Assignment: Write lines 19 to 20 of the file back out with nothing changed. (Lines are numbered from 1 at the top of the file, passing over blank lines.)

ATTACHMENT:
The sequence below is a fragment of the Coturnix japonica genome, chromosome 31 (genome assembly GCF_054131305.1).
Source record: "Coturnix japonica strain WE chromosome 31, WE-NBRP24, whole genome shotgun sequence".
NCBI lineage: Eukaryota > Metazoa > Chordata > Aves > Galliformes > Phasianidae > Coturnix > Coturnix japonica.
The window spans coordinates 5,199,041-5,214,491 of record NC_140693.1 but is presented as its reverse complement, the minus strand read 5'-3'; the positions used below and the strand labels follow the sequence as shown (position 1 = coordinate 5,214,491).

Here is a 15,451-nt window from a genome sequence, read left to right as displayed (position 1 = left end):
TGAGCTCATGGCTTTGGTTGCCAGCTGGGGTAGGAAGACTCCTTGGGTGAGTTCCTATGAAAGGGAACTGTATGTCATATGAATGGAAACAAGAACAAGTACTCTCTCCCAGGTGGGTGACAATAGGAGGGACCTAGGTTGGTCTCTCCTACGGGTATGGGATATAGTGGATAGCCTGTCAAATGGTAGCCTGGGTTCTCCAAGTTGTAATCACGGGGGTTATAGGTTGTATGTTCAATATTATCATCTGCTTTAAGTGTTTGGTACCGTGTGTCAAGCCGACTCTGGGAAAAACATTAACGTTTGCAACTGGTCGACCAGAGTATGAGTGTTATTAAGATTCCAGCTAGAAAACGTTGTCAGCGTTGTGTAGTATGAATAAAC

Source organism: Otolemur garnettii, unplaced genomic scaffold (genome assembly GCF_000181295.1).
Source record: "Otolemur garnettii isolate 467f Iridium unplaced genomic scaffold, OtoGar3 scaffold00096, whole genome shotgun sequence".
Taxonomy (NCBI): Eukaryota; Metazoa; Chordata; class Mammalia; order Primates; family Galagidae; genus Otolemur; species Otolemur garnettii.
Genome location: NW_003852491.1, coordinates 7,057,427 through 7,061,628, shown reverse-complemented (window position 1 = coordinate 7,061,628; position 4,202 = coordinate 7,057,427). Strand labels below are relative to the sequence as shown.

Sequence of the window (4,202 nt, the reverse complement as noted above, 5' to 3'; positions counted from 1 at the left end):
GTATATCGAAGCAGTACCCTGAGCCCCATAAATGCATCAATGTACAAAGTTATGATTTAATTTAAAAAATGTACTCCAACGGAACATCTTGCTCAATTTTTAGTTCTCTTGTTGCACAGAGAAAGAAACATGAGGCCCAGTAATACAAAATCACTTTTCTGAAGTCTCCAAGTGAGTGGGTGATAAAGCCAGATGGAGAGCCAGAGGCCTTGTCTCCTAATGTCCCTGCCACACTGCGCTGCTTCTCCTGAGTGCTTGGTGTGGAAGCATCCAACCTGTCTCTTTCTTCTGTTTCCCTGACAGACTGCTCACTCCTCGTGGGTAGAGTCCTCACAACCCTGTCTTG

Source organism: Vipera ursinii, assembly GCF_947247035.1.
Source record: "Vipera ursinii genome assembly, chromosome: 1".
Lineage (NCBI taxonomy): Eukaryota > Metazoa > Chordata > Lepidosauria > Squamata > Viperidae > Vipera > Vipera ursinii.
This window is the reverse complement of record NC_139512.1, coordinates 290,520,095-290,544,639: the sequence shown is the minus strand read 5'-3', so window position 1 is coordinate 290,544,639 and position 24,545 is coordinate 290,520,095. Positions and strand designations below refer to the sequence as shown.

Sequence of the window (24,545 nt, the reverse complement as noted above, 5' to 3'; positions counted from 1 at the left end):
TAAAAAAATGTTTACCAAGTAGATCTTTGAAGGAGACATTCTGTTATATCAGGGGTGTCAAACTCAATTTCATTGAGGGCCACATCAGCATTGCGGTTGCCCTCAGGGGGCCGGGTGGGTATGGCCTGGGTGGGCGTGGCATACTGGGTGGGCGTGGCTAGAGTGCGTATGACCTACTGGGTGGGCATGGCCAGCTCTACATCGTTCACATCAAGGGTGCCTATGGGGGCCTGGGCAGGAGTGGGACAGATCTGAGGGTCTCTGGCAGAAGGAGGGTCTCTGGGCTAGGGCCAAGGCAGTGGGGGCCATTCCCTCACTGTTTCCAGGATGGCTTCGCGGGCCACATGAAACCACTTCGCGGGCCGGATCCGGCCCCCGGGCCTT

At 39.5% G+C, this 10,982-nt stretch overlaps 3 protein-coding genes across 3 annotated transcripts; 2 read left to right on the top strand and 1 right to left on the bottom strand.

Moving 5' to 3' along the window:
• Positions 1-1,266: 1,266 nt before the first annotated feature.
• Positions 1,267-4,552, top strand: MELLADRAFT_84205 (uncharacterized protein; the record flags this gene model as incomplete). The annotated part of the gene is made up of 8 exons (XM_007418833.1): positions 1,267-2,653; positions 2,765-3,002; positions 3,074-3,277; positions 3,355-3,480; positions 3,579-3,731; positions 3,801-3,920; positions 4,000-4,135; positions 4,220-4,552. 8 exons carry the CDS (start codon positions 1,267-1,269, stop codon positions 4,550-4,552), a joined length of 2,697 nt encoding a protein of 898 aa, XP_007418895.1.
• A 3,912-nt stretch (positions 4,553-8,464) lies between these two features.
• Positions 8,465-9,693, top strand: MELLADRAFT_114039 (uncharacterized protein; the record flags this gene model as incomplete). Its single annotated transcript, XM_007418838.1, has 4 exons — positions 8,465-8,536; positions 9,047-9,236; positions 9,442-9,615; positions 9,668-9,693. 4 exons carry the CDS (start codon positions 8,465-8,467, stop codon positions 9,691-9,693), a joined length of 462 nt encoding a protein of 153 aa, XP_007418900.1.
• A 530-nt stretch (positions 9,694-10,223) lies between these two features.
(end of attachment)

At 39.5% G+C, this 10,982-nt stretch overlaps 3 protein-coding genes across 3 annotated transcripts; 2 read left to right on the top strand and 1 right to left on the bottom strand.

Moving 5' to 3' along the window: